After the measure’s passage, marijuana proponents issued a statement asking for the mayor to issue a moratorium on all possession arrests while the measure undergoes congressional review — a process standard for all D.C. legislation. A spokesman for Mr. Gray said he would have to review the proposal before commenting.
While the review period for most D.C. bills takes 30 legislative days, the marijuana bill will undergo a 60-day review because it changes the city’s criminal code. During that time, federal lawmakers could file a disapproval resolution that both chambers of Congress and the president would have to approve in order to block the measure.
James Jones, a spokesman for D.C. Vote, said he has heard of no intent by lawmakers to block the bill.
In a statement issued Tuesday after the vote, Delegate Eleanor Holmes Norton, the District’s nonvoting congressional representative, said she expected no challenge to the measure but would defend the District’s right to pass such legislation.
“In a country where many states are permitting medical marijuana, or have decriminalized or legalized marijuana, I do not expect Members of Congress to interfere with D.C.’s local right to pass its own law on marijuana decriminalization,” Ms. Norton said.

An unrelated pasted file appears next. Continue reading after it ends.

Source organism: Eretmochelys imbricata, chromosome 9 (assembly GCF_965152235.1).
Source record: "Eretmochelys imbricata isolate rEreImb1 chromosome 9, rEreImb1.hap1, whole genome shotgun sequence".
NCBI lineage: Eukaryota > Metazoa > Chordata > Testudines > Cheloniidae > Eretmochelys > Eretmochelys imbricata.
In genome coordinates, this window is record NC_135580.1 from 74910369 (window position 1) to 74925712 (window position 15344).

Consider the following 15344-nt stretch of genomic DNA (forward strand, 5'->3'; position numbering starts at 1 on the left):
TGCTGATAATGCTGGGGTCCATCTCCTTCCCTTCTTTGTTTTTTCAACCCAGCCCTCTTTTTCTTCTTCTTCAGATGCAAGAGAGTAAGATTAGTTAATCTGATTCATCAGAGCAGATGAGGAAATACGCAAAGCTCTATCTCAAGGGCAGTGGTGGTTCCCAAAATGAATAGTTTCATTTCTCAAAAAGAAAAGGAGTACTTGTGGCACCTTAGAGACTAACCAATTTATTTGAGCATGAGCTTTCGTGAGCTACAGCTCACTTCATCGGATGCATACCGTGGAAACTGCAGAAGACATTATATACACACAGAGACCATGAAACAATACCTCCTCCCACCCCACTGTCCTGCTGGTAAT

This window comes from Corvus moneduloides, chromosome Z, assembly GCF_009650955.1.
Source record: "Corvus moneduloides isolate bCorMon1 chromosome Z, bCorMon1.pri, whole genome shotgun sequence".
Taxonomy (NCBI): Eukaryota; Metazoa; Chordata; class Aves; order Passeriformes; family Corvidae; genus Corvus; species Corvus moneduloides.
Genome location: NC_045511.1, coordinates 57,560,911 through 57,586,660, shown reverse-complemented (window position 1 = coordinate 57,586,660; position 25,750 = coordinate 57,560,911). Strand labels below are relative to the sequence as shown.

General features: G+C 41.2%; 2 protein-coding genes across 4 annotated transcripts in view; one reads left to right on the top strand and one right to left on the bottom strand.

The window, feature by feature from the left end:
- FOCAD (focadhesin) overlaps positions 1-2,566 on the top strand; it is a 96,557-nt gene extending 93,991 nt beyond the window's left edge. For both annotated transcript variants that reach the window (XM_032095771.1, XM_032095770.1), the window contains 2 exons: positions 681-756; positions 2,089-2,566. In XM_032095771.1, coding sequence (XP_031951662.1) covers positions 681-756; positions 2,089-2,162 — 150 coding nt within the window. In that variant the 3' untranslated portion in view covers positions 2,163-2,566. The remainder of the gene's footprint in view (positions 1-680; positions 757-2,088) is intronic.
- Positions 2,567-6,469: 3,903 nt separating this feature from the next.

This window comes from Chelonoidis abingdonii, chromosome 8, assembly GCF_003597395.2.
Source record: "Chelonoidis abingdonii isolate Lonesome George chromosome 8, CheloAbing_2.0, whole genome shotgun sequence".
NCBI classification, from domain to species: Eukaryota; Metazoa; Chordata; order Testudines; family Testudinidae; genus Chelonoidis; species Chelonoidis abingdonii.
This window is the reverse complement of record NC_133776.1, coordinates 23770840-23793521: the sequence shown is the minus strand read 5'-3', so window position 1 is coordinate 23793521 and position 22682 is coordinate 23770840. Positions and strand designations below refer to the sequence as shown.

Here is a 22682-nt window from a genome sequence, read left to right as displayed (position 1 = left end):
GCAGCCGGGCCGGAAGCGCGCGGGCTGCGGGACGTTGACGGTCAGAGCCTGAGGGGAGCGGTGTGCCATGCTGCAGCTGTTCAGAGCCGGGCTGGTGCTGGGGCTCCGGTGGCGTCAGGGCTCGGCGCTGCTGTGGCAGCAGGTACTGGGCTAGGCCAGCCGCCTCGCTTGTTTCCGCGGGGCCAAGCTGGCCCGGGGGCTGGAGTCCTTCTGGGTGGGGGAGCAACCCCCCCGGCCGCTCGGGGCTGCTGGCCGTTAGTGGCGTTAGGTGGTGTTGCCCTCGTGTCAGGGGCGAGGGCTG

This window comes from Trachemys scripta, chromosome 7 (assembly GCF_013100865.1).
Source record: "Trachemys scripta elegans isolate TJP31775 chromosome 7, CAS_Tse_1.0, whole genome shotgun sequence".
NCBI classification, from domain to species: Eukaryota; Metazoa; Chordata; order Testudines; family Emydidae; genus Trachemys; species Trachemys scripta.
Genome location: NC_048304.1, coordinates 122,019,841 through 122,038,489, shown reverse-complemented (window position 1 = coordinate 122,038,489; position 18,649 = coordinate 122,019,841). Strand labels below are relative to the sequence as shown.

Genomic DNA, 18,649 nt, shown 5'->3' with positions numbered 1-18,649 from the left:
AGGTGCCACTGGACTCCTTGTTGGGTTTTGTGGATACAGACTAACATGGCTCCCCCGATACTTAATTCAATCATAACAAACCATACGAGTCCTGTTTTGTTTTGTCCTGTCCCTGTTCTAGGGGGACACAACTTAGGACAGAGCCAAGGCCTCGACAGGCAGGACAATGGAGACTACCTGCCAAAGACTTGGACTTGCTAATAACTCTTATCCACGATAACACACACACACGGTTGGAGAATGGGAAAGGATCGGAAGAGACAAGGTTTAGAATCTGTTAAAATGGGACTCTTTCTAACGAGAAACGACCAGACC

Other efforts are working toward outright legalization of the drug in the city.
D.C. Council member David Grosso, at-large independent, has introduced legislation that would legalize and regulate the sale of marijuana, and activists are working to get an initiative before D.C. voters that would allow for home cultivation.
While activists plan to pursue those broader initiatives, they praised the steps the D.C. Council took Tuesday.
“Council members heard the public’s demand that marijuana arrests end and have passed model legislation that is one of the strongest marijuana decriminalization laws in the whole country,” said Grant Smith, policy manager with the Drug Policy Alliance.